From the Rabbi:
On Moses' last day, he passes the reins of leadership on to Yehoshua. In our second of two parshas, VaYeilech, we read "Moshe called to Yehoshua and said to him as all of Yisrael watched, 'Be courageous and bold, for you shall enter with this people (tavo et ha'am hazeh) into the land that God swore to their forefathers to give them, and you will apportion it to them'" (Devarim 31:7).
A few verses later, we read almost the same verse with a slight variation. "He commanded Yehoshua bin Nun and said, 'Be courageous and bold, for you will bring B'nai Yisrael (tavi et B'nai Yisrael) to the land that I swore to them, and I will be with you'" (Devarim 31:23).
The Gemara in Sanhedrin 8a notes the similarity and points out that in the first verse, Yehoshua is just considered a member of the people (you will enter with), while in the second verse Yehoshua is described as a leader of the people (you will bring). Rabbi Yochanan states that in the first verse Moshe is instructing Yehoshua to lead the people in partnership with the Zkenim (sages). In the second verse, God is telling Yehoshua to make sure that he is in charge and that the sages are subordinate to him. There can only be only one leader of a generation and not two.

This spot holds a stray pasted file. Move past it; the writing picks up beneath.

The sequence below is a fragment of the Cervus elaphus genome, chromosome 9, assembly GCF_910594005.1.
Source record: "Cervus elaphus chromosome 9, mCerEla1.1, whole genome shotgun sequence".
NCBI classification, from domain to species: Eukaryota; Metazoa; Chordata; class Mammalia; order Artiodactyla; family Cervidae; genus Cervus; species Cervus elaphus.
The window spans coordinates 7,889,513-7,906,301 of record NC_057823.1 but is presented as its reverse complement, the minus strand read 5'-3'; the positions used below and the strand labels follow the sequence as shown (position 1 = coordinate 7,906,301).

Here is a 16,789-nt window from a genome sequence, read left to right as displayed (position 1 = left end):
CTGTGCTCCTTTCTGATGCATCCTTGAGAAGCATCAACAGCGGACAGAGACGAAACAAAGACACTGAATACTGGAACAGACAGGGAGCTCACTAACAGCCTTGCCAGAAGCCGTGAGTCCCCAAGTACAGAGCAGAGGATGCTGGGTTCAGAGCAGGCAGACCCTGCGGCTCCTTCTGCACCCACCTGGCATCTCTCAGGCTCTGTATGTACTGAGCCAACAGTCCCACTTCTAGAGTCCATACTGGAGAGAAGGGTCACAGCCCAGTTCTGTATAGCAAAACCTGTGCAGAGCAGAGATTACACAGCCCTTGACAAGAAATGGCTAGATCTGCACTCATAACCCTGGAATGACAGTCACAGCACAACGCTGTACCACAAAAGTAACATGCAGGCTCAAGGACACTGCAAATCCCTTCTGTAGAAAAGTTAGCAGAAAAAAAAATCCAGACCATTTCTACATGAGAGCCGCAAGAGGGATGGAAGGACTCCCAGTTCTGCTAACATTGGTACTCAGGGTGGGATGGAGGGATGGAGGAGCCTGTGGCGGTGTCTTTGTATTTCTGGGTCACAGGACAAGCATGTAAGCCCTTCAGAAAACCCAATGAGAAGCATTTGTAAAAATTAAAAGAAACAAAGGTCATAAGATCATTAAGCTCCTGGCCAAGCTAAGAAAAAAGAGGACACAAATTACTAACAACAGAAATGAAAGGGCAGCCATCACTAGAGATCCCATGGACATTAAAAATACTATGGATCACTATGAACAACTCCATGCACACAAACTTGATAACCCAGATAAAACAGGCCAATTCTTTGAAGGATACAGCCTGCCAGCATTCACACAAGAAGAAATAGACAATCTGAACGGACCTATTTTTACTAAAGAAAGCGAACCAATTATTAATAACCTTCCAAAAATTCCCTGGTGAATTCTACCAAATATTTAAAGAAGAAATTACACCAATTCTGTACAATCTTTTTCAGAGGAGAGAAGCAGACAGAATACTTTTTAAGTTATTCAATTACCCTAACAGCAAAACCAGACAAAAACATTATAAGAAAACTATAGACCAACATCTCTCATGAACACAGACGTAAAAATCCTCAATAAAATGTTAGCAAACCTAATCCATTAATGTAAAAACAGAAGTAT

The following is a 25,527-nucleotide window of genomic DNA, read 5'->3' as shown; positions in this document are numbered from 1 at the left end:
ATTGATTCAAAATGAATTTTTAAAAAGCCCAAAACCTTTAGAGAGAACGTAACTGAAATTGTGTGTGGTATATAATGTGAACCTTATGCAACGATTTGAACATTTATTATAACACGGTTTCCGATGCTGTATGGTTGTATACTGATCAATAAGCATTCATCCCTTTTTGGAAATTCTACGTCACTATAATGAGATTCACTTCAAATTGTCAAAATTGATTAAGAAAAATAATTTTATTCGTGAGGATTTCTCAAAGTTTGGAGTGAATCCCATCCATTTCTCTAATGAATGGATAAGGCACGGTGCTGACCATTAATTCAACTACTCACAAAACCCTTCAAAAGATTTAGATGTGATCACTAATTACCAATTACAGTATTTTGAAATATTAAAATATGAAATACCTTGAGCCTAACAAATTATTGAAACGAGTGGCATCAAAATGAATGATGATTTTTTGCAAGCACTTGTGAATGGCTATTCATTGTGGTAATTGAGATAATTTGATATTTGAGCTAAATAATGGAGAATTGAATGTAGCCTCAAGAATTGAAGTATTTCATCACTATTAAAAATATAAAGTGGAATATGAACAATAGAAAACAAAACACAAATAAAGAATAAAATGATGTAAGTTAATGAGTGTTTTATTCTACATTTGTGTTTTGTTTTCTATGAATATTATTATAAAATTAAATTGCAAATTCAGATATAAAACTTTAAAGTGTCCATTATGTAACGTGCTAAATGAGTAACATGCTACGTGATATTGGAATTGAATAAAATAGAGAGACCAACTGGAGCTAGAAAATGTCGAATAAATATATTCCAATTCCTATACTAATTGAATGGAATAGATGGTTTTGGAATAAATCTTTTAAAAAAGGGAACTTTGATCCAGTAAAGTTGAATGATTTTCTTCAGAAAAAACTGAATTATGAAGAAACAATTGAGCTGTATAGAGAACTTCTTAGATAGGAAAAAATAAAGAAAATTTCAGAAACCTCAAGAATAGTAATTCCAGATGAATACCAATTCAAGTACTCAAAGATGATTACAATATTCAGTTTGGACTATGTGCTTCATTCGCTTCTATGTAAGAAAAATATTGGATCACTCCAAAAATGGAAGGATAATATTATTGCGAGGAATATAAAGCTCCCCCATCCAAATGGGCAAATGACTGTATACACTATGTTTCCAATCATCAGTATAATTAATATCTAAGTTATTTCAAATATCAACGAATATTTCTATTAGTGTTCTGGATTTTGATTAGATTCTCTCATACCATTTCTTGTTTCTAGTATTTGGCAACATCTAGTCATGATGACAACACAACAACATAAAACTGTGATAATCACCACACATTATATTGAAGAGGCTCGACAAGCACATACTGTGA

So on one hand, Yehoshua is to lead with others, while on the other hand, he is to be the leader of all others. This is similar to an idea of Rav Ze'ev Soloveitchik who cites Maimonides in saying that Moshe served a dual role. He was considered a king (appointed by God and leader of all others) as well as the head of the Sanhedrin (appointed by the people and of the people). When Moshe passed on his leadership, he only passed on the aspect of head of the Sanhedrin (as the leader with the elders). When God spoke to Yehoshua, he appointed him as king as well (leader above the people).
Let us hope and pray that we will merit leaders of our people like Moshe and Yehoshua.
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